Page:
The acidification effect of formic acid is especially important for young animals. As their own production of gastric acid has not reached maturity, the gastric pH will remain at 4-5 for long periods. The effect of adding formic acid at this pH is that a proportion of the molecules will occur in dissociated form. This will add H+ to the pool of H+ coming from the gastric acid and support the young animal in decreasing gastric pH. This in turn enhances protein degradation as pepsin activity is pH dependent. The larger portion of remaining formic acid remains associated and exerts a defense against pathogenic microbes. 

The associated molecules are neutral and therefore able to penetrate the uncharged phospholipid bilayer surrounding the bacteria. Once inside, formic acid molecules dissociate due to a higher surrounding pH, acidifies the internal environment and disrupts bacterial metabolic processes. These internal changes are very energy consuming and stressful for the bacteria which results in reduced multiplication rate or even bacterial death.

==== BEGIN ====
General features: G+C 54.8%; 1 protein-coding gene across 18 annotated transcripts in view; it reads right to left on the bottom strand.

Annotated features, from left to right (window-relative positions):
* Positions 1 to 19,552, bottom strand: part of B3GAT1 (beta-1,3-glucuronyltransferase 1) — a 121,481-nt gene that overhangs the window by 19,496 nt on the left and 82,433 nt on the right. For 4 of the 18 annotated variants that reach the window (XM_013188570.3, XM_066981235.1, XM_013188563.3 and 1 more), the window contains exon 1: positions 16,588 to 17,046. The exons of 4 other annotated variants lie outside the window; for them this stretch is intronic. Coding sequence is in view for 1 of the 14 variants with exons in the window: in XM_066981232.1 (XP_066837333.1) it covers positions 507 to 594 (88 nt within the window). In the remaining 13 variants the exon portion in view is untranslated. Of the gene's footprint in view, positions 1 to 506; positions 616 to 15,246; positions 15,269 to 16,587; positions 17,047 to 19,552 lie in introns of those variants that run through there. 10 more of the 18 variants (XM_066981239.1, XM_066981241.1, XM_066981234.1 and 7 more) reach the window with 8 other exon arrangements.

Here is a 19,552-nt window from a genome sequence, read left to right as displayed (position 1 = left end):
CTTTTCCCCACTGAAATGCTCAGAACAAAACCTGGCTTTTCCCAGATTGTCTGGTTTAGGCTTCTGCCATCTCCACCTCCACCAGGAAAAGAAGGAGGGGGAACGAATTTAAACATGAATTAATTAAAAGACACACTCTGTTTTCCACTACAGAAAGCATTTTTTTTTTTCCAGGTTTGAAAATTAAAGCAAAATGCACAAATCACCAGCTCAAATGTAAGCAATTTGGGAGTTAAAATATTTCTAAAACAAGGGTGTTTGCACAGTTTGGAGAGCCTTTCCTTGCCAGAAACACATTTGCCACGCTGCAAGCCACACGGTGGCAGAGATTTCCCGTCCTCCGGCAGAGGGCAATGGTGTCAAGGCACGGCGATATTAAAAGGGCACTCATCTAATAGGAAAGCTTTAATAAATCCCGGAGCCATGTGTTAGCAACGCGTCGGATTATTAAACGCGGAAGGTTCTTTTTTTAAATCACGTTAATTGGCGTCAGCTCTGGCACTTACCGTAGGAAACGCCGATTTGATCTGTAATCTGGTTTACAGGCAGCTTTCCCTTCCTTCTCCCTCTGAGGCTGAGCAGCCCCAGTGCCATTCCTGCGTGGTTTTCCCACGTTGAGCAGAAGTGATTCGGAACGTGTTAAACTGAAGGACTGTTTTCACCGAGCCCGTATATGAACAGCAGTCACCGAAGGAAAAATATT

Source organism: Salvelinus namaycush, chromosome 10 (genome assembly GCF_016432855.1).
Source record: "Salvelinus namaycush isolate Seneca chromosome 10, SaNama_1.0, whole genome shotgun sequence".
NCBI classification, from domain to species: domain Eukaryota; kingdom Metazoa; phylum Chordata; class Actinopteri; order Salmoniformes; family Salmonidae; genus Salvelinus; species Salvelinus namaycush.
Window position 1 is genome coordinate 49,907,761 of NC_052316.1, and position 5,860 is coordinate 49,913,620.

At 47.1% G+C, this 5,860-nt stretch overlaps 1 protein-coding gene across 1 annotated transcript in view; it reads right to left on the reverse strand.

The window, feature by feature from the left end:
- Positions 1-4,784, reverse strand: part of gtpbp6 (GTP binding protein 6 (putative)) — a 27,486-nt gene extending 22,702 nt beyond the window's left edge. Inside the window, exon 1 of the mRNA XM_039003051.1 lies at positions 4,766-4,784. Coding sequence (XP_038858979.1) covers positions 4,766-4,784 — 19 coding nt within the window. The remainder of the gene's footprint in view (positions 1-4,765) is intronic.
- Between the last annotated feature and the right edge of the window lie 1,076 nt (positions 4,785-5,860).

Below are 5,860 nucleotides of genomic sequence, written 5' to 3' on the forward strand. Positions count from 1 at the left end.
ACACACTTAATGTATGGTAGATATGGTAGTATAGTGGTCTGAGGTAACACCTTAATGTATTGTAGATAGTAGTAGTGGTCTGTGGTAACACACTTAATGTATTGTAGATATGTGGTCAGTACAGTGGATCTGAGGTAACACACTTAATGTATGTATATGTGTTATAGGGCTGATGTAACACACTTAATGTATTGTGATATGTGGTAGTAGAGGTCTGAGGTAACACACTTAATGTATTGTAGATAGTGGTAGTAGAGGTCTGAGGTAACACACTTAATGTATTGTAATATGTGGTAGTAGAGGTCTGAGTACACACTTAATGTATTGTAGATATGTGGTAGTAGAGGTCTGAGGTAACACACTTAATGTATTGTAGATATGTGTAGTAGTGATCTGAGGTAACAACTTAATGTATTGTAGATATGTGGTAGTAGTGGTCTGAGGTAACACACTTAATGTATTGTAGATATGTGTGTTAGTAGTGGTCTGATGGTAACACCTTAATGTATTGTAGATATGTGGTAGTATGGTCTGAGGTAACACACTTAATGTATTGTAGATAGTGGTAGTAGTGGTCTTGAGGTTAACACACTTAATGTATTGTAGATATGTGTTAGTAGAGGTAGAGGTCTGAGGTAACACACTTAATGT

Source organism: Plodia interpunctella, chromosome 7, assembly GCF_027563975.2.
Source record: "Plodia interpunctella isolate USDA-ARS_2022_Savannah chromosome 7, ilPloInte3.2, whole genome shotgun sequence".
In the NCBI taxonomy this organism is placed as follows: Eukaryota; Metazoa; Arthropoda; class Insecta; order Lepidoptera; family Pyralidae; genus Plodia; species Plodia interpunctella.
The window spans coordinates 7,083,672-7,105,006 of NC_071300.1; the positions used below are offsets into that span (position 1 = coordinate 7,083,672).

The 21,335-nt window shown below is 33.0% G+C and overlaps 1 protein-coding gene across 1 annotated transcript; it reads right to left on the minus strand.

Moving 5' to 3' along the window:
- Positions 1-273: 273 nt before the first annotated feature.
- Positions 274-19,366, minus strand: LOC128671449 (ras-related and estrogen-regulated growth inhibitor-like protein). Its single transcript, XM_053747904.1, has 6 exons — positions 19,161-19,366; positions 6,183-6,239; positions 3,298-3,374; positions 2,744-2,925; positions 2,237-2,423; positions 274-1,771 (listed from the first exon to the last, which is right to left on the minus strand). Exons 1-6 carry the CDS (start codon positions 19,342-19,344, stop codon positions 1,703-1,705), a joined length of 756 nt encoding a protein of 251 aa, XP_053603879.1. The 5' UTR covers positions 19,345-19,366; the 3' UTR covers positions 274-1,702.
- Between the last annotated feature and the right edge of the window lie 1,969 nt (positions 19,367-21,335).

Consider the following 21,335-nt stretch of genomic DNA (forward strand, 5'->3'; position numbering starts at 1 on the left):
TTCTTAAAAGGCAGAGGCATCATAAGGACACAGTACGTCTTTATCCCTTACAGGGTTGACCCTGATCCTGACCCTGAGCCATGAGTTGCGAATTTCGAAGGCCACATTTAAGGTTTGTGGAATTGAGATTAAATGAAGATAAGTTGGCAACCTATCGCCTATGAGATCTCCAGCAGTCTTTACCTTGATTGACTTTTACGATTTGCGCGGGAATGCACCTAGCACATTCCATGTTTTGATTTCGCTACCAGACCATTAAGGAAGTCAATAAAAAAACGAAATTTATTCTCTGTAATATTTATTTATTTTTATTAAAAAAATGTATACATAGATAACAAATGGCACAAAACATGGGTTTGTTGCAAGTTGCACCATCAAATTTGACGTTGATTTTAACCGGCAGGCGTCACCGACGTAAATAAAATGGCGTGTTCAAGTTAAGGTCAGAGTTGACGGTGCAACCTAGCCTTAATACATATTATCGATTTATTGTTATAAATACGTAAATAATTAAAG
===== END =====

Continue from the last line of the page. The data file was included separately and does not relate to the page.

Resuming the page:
Bacteria Formic acid Gastric faith of formic acid


Sodium formate is a salt and does not have any hydrogen ion to release. As such sodium formate does not have the feed acidifying properties as formic acid has. In the stomach of the animal, sodium formate will be dissolved into free sodium and formate ions. The highly available sodium ion will be absorbed in the intestine. However, the negatively charged formate ion will attract a positively charged hydrogen ion (H+) and form formic acid. The hydrogen ion can come from the gastric acid, a feed acidifier or any other source donating hydrogen ions. This process will neither increase nor decrease the gastric pH, but it will increase the pool of formic acid molecules that can be used to reduce pathogenic growth.